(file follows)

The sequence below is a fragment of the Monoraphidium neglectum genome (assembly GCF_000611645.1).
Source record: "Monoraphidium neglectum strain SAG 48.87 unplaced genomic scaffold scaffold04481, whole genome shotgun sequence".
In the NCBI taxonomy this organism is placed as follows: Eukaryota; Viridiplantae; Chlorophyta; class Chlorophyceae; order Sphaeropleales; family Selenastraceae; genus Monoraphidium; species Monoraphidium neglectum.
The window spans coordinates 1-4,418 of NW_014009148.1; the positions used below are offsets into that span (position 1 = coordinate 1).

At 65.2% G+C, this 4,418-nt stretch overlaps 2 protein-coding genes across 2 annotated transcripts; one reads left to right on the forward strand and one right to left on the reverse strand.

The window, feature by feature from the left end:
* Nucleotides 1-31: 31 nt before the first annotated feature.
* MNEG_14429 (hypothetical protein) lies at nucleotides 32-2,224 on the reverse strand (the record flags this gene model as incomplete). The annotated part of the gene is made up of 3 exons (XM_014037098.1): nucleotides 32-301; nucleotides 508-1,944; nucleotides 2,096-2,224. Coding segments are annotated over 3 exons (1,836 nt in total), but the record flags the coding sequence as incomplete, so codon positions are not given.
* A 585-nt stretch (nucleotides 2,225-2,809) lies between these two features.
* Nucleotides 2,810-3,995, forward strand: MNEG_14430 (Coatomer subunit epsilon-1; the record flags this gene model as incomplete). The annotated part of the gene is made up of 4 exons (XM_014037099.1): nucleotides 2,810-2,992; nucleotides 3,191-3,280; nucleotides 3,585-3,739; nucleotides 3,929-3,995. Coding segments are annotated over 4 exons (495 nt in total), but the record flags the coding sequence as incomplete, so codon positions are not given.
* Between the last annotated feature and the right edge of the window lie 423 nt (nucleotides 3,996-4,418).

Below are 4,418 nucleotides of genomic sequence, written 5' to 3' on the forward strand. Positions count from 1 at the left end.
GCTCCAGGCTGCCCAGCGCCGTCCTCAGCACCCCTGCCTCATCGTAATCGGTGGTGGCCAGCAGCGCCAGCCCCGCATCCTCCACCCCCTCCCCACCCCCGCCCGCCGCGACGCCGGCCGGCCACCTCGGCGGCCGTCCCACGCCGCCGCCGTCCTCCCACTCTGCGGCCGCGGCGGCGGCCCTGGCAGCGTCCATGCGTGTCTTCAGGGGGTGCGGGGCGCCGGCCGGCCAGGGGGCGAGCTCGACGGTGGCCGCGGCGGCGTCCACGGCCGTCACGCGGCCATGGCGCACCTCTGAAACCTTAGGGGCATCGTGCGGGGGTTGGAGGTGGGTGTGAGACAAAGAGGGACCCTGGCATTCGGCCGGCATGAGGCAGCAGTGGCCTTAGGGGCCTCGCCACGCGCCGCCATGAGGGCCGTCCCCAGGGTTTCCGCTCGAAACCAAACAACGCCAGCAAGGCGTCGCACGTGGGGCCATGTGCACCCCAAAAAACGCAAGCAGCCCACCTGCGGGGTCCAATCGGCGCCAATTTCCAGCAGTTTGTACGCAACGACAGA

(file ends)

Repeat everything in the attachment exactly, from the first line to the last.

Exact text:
The sequence below is a fragment of the Monoraphidium neglectum genome (assembly GCF_000611645.1).
Source record: "Monoraphidium neglectum strain SAG 48.87 unplaced genomic scaffold scaffold04481, whole genome shotgun sequence".
In the NCBI taxonomy this organism is placed as follows: Eukaryota; Viridiplantae; Chlorophyta; class Chlorophyceae; order Sphaeropleales; family Selenastraceae; genus Monoraphidium; species Monoraphidium neglectum.
The window spans coordinates 1-4,418 of NW_014009148.1; the positions used below are offsets into that span (position 1 = coordinate 1).

At 65.2% G+C, this 4,418-nt stretch overlaps 2 protein-coding genes across 2 annotated transcripts; one reads left to right on the forward strand and one right to left on the reverse strand.

The window, feature by feature from the left end:
* Nucleotides 1-31: 31 nt before the first annotated feature.
* MNEG_14429 (hypothetical protein) lies at nucleotides 32-2,224 on the reverse strand (the record flags this gene model as incomplete). The annotated part of the gene is made up of 3 exons (XM_014037098.1): nucleotides 32-301; nucleotides 508-1,944; nucleotides 2,096-2,224. Coding segments are annotated over 3 exons (1,836 nt in total), but the record flags the coding sequence as incomplete, so codon positions are not given.
* A 585-nt stretch (nucleotides 2,225-2,809) lies between these two features.
* Nucleotides 2,810-3,995, forward strand: MNEG_14430 (Coatomer subunit epsilon-1; the record flags this gene model as incomplete). The annotated part of the gene is made up of 4 exons (XM_014037099.1): nucleotides 2,810-2,992; nucleotides 3,191-3,280; nucleotides 3,585-3,739; nucleotides 3,929-3,995. Coding segments are annotated over 4 exons (495 nt in total), but the record flags the coding sequence as incomplete, so codon positions are not given.
* Between the last annotated feature and the right edge of the window lie 423 nt (nucleotides 3,996-4,418).

Below are 4,418 nucleotides of genomic sequence, written 5' to 3' on the forward strand. Positions count from 1 at the left end.
GCTCCAGGCTGCCCAGCGCCGTCCTCAGCACCCCTGCCTCATCGTAATCGGTGGTGGCCAGCAGCGCCAGCCCCGCATCCTCCACCCCCTCCCCACCCCCGCCCGCCGCGACGCCGGCCGGCCACCTCGGCGGCCGTCCCACGCCGCCGCCGTCCTCCCACTCTGCGGCCGCGGCGGCGGCCCTGGCAGCGTCCATGCGTGTCTTCAGGGGGTGCGGGGCGCCGGCCGGCCAGGGGGCGAGCTCGACGGTGGCCGCGGCGGCGTCCACGGCCGTCACGCGGCCATGGCGCACCTCTGAAACCTTAGGGGCATCGTGCGGGGGTTGGAGGTGGGTGTGAGACAAAGAGGGACCCTGGCATTCGGCCGGCATGAGGCAGCAGTGGCCTTAGGGGCCTCGCCACGCGCCGCCATGAGGGCCGTCCCCAGGGTTTCCGCTCGAAACCAAACAACGCCAGCAAGGCGTCGCACGTGGGGCCATGTGCACCCCAAAAAACGCAAGCAGCCCACCTGCGGGGTCCAATCGGCGCCAATTTCCAGCAGTTTGTACGCAACGACAGA